With reference to the testimony in this case, it would be impracticable to follow counsel into the field they have entered, and to discuss the multitude of incidents, many of them no doubt trivial in themselves, brought forward by those testifying to their opinion that Dunphy was of unsound mind. We must content ourselves with the statement that some, at least, of these witnesses fortified their opinions by a recital of reasons which had some legitimate bearing upon the question at issue. In this connection, we may cite, in addition to the facts stated by intimate acquaintances regarding Dunphy’s habits of life, the account given by himself to witness Curtis of a former marriage contracted by him. On January 3, 1903, he notified Curtis that he had been married on the preceding night, and requested that his family be informed. On the following day he told Curtis that he had not wanted to marry the lady, that the marriage had taken place, in effect, at a moment’s notice, that he didn’t know what he was doing at the time, and that he thought a thousand dollars would “call it off.” We mention this, out of many circumstances shown in the record, because it has a more direct bearing on the question of the plaintiff’s capacity to understand the nature of the marriage relation and the obligations attendant upon it.

Besides this, the plaintiff introduced the testimony of three medical experts. In response to hypothetical questions, embodying the showing made by plaintiff’s witnesses concerning his intemperate life, each of these witnesses testified that a person who had led such life would be of unsound mind. One of them said that drinking to the extent stated “would have the effect of inducing a mental disease by producing an organic change in the brain. . . . He would necessarily be of unsound mind. . . . His brain has so degenerated by the use of whiskey that his thoughts are as liable to be abnormal as normal,” even when he is “not under the influence of liquor.” The others testified that the person supposed was “of unsound mind.”

The circumstances attending the marriage of the parties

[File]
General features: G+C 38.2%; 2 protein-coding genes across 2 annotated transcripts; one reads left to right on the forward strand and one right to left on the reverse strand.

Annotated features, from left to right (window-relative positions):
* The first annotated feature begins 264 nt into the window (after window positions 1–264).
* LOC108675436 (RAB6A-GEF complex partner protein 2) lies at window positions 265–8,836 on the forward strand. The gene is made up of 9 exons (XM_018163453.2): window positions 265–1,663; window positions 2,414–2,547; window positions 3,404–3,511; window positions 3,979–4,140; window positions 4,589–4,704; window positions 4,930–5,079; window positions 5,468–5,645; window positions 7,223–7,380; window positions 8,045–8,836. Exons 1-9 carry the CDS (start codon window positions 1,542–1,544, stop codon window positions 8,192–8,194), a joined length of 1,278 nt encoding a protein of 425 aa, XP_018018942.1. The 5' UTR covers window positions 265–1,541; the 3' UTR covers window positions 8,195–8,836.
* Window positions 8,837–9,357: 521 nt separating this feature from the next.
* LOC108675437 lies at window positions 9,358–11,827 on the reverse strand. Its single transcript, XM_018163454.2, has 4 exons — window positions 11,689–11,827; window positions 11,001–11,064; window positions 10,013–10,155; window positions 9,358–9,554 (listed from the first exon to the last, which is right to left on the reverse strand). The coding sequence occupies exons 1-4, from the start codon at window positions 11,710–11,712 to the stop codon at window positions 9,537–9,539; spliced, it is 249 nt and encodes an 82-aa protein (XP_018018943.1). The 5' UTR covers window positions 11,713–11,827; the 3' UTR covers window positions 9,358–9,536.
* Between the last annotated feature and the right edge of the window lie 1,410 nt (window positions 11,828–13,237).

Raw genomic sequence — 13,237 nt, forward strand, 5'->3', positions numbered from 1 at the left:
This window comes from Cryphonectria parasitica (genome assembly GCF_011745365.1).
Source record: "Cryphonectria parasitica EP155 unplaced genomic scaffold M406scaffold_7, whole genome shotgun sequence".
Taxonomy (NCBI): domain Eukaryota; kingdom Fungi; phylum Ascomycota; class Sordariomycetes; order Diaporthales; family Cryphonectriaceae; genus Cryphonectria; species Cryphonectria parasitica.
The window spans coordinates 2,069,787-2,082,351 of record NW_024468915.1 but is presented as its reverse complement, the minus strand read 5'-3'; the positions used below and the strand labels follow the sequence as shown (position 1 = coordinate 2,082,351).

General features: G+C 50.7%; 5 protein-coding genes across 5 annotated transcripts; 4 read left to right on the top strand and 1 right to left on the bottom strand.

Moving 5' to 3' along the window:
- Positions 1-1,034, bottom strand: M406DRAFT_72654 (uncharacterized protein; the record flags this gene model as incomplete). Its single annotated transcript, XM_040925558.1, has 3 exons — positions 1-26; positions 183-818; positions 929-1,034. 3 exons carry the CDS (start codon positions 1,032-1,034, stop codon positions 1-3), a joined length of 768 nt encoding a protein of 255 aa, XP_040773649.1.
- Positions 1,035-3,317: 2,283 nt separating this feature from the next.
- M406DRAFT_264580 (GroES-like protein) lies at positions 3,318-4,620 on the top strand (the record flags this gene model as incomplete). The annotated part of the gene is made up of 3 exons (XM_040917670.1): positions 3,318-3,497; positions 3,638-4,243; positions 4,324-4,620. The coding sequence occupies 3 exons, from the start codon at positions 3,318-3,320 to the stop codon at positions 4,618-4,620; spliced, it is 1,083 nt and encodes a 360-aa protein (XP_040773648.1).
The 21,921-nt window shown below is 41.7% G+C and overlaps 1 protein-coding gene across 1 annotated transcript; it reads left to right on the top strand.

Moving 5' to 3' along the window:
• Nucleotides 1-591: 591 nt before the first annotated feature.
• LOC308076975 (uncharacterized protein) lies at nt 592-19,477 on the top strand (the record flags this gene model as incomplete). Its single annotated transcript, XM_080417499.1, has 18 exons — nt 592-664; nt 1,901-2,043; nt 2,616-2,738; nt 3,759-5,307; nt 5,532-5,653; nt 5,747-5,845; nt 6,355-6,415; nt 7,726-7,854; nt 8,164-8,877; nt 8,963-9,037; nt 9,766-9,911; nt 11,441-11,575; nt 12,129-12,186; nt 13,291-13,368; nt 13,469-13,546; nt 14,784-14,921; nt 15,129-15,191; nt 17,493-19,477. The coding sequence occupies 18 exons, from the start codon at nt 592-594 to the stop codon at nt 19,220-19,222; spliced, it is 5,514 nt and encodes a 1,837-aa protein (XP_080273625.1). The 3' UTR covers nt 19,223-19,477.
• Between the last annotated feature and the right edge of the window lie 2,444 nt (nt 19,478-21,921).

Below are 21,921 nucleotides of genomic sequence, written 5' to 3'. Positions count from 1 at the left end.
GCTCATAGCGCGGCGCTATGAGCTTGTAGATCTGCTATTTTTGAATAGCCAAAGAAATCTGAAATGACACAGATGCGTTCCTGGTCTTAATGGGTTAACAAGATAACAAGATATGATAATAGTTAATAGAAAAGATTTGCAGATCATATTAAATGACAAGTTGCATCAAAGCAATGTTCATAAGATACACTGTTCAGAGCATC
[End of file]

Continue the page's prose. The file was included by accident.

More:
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were, to say the least, peculiar. Dunphy and the defendant had been acquainted for a number of years. The exact nature of their relations does not appear. It was shown, however, that, while both resided in the same city (San Francisco), Dunphy had not, prior to the day of the marriage, visited the defendant at her home. There was no engagement, no exchange or giving of a ring or other presents. According to the testimony, the parties agreed, on the morning of the 22d of June, 1909, to be married, and on the same day, without any further preparation, without having made a change of clothing, or any provision for a wedding journey or a place of residence following the proposed marriage, they went in an automobile, accompanied by several friends of the defendant, to Redwood City, where a license was obtained, and a marriage ceremony was performed by a justice of the peace. On the road to Redwood city, and a few hours before the ceremony, the party had stopped at a road house. A witness who saw them there testified that Dunphy was “very badly under the influence of liquor, or extremely intoxicated,” that he appeared disheveled and his dress seemed to be more or less disarranged. While the evidence makes it probable that the demeanor of plaintiff at the time the ceremony was performed did not indicate to those who were present that he was intoxicated, the trial court may well have concluded from all the facts before it, that he was still under the influence of liquor to such an extent as to affect his capacity for rational thought and action. In this connection it may be noted that there was testimony that Dunphy had been seen in a state of pronounced intoxication during every day from the thirteenth to the seventeenth of June, 1909, while he was in Sacramento, and that he was intoxicated after his return to San Francisco on the twentieth of June, and again on the twenty-first, the day preceding that of the ceremony. Following the ceremony, the parties returned to San Francisco, and took up their abode in the defendant’s flat. On the next day, the morning newspapers of San Francisco, containing articles relative to the marriage, were read by Dunphy. Among these publications was one which depicted the plaintiff as a dissipated spendthrift, and described the defendant’s character and antecedents at some length in terms that would necessarily have been extremely offensive to any one entertaining any feeling